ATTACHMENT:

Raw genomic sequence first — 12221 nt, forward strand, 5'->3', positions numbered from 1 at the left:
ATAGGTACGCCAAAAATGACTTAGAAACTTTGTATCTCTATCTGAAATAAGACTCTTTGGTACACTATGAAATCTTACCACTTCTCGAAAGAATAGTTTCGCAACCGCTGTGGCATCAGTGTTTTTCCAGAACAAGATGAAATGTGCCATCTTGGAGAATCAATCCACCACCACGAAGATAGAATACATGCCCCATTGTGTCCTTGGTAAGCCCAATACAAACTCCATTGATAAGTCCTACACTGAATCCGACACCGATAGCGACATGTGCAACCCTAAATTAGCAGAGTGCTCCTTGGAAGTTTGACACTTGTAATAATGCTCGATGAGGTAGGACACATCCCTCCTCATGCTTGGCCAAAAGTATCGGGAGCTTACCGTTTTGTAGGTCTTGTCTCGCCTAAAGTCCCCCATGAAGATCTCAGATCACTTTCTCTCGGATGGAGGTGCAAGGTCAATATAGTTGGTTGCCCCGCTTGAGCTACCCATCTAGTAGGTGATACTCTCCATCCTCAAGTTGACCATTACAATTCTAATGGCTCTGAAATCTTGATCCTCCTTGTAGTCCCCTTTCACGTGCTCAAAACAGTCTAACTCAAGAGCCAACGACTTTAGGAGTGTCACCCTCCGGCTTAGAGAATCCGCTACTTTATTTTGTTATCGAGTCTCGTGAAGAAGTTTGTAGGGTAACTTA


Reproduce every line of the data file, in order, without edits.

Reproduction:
Raw genomic sequence first — 12221 nt, forward strand, 5'->3', positions numbered from 1 at the left:
ATAGGTACGCCAAAAATGACTTAGAAACTTTGTATCTCTATCTGAAATAAGACTCTTTGGTACACTATGAAATCTTACCACTTCTCGAAAGAATAGTTTCGCAACCGCTGTGGCATCAGTGTTTTTCCAGAACAAGATGAAATGTGCCATCTTGGAGAATCAATCCACCACCACGAAGATAGAATACATGCCCCATTGTGTCCTTGGTAAGCCCAATACAAACTCCATTGATAAGTCCTACACTGAATCCGACACCGATAGCGACATGTGCAACCCTAAATTAGCAGAGTGCTCCTTGGAAGTTTGACACTTGTAATAATGCTCGATGAGGTAGGACACATCCCTCCTCATGCTTGGCCAAAAGTATCGGGAGCTTACCGTTTTGTAGGTCTTGTCTCGCCTAAAGTCCCCCATGAAGATCTCAGATCACTTTCTCTCGGATGGAGGTGCAAGGTCAATATAGTTGGTTGCCCCGCTTGAGCTACCCATCTAGTAGGTGATACTCTCCATCCTCAAGTTGACCATTACAATTCTAATGGCTCTGAAATCTTGATCCTCCTTGTAGTCCCCTTTCACGTGCTCAAAACAGTCTAACTCAAGAGCCAACGACTTTAGGAGTGTCACCCTCCGGCTTAGAGAATCCGCTACTTTATTTTGTTATCGAGTCTCGTGAAGAAGTTTGTAGGGTAACTTA